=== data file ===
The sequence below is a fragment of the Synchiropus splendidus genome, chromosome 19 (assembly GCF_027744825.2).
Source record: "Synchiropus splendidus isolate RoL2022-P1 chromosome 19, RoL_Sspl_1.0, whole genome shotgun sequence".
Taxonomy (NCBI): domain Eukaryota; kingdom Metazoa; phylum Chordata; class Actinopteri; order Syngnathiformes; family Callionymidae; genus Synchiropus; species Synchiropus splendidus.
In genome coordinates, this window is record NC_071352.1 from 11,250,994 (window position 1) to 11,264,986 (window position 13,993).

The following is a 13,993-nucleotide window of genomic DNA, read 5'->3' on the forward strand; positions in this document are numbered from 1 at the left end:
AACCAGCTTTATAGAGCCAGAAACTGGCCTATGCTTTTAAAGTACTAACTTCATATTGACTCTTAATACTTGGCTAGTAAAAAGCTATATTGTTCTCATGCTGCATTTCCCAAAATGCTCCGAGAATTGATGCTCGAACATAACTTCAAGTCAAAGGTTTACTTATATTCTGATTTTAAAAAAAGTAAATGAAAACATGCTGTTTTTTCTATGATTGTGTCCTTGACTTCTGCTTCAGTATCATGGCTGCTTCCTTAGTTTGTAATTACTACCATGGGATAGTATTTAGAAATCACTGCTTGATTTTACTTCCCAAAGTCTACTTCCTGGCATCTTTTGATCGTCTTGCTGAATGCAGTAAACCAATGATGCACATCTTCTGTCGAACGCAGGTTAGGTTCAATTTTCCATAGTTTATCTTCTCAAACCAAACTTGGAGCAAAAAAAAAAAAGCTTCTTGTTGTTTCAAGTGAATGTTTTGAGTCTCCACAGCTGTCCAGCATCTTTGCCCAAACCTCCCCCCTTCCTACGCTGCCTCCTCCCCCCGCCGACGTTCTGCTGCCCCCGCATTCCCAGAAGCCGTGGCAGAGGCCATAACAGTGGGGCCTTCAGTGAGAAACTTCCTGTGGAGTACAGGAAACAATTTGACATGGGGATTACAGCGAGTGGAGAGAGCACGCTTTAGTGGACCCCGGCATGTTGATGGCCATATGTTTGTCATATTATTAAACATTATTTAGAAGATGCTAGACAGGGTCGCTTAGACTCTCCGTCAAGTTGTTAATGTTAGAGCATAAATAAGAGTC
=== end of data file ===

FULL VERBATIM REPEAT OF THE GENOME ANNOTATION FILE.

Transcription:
The sequence below is a fragment of the Synchiropus splendidus genome, chromosome 19 (assembly GCF_027744825.2).
Source record: "Synchiropus splendidus isolate RoL2022-P1 chromosome 19, RoL_Sspl_1.0, whole genome shotgun sequence".
Taxonomy (NCBI): domain Eukaryota; kingdom Metazoa; phylum Chordata; class Actinopteri; order Syngnathiformes; family Callionymidae; genus Synchiropus; species Synchiropus splendidus.
In genome coordinates, this window is record NC_071352.1 from 11,250,994 (window position 1) to 11,264,986 (window position 13,993).

The following is a 13,993-nucleotide window of genomic DNA, read 5'->3' on the forward strand; positions in this document are numbered from 1 at the left end:
AACCAGCTTTATAGAGCCAGAAACTGGCCTATGCTTTTAAAGTACTAACTTCATATTGACTCTTAATACTTGGCTAGTAAAAAGCTATATTGTTCTCATGCTGCATTTCCCAAAATGCTCCGAGAATTGATGCTCGAACATAACTTCAAGTCAAAGGTTTACTTATATTCTGATTTTAAAAAAAGTAAATGAAAACATGCTGTTTTTTCTATGATTGTGTCCTTGACTTCTGCTTCAGTATCATGGCTGCTTCCTTAGTTTGTAATTACTACCATGGGATAGTATTTAGAAATCACTGCTTGATTTTACTTCCCAAAGTCTACTTCCTGGCATCTTTTGATCGTCTTGCTGAATGCAGTAAACCAATGATGCACATCTTCTGTCGAACGCAGGTTAGGTTCAATTTTCCATAGTTTATCTTCTCAAACCAAACTTGGAGCAAAAAAAAAAAAGCTTCTTGTTGTTTCAAGTGAATGTTTTGAGTCTCCACAGCTGTCCAGCATCTTTGCCCAAACCTCCCCCCTTCCTACGCTGCCTCCTCCCCCCGCCGACGTTCTGCTGCCCCCGCATTCCCAGAAGCCGTGGCAGAGGCCATAACAGTGGGGCCTTCAGTGAGAAACTTCCTGTGGAGTACAGGAAACAATTTGACATGGGGATTACAGCGAGTGGAGAGAGCACGCTTTAGTGGACCCCGGCATGTTGATGGCCATATGTTTGTCATATTATTAAACATTATTTAGAAGATGCTAGACAGGGTCGCTTAGACTCTCCGTCAAGTTGTTAATGTTAGAGCATAAATAAGAGTC